In contrast to the engineer ... evolution proceeds like a tinkerer .... in contrast with the engineer, the tinkerer who wants to refine his work will often add new structures to the old ones rather than replace them .... [In the brain of mammals] it is somewhat like adding a jet engine to an old horse cart. No wonder accidents occur. Francois Jacob

Although much debated, this ethological-evolutionary explanation for the development of the human potential for higher values is an intriguing possibility with major philosophical ramifications. Suppose love is an accident, a result of a fortuitous change in reproductive strategy? Should it be valued any less?

In support of this explanation, there is a subfield of ethology called neuroethology, the comparative study of the physiology of the brains and behavior patterns of different animals. One result is the theory of the "triune brain," authored by Paul MacLean.(18) Briefly, it is maintained that human beings and other recently evolved mammals show in their brains at least three major evolutionary steps. At the base of the human brain is a neurological structure known as the R-complex. The "R" is for "reptilian brain." Whether in reptiles, birds, or mammals, this structure is concerned with controlling instinctive behavior patterns that are routine and fixed, especially those related to self-preservation, such as aggression related to defense of territory. On top of the R-complex is the "old mammalian brain," referred to more commonly today as the "limbic system." It is this structure that is associated with emotion. In the light of the discussion above on reproductive strategies of reptiles and mammals, it is significant that this neurological structure is found in mammals. Finally, on top of the old mammalian brain, in human beings, primates and other recently evolved mammals such as whales and dolphins, there is the cerebral cortex---the site of advanced information processing and learning.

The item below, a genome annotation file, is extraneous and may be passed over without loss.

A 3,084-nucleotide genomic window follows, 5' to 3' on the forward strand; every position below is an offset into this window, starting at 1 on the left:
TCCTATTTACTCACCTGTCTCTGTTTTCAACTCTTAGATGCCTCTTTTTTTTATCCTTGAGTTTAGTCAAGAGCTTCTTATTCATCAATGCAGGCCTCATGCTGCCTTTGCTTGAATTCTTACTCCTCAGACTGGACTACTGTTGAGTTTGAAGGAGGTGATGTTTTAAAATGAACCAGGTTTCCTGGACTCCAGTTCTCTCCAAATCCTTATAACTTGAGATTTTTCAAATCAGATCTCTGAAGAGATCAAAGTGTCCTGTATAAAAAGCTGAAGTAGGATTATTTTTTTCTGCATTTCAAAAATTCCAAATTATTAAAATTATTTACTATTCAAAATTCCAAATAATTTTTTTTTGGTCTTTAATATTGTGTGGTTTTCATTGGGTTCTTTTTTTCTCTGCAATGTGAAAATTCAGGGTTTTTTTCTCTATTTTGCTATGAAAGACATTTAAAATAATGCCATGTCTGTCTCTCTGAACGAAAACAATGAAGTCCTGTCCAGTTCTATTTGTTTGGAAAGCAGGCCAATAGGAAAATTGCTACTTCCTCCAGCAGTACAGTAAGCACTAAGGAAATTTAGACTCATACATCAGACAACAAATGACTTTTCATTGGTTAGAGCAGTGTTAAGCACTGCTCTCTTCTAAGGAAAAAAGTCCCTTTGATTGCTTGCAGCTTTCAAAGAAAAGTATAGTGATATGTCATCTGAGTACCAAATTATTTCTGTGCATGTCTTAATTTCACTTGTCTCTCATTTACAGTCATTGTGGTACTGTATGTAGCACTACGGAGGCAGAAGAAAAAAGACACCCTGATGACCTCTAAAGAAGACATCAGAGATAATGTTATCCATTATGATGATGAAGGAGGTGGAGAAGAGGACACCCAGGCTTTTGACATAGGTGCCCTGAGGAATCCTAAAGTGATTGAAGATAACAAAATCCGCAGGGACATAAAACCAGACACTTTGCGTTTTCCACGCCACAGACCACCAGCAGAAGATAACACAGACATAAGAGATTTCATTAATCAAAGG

A female Hamster that has its cortex removed at birth will develop almost normally, able to carry out all the basic routines of food gathering, defense, and reproduction. She will even be capable of being a mother. Only the precision of her behavior seems to be affected. But further removal of the limbic system damages maternal and play behavior significantly. In human beings with Parkinson's disease and Huntington's chorea there is often a partial or total inability to initiate and carry out routines. In one well known case, a woman who could consciously decide that she should start dinner found herself incapable of carrying out this routine task. As would be expected, such diseases have been traced to defects in the R-complex.

Thus, there is general agreement that the neurological structures in animals and humans can be roughly correlated with general behavior patterns. In general, non-mammalian creatures lay many eggs and do not care for their young, thus necessitating immediate, instinctual routines necessary for survival. Mammals lay few eggs and care for their young, allowing for slow development and learning, and requiring a neurological structure, not only to mediate an emotional response to the world, but to process the complexities of child rearing as well. At least on Earth, emotion is associated with bigger brains, slower development to adulthood, and greater awareness and learning.


Some men who call themselves pessimists because they cannot read good into the operations of nature forget that they cannot read evil. In morals the law of competition no more justifies personal, official, or national selfishness or brutality than the law of gravitation justifies the shooting of a bird.  Vernon Kellogg

The Naturalistic Fallacy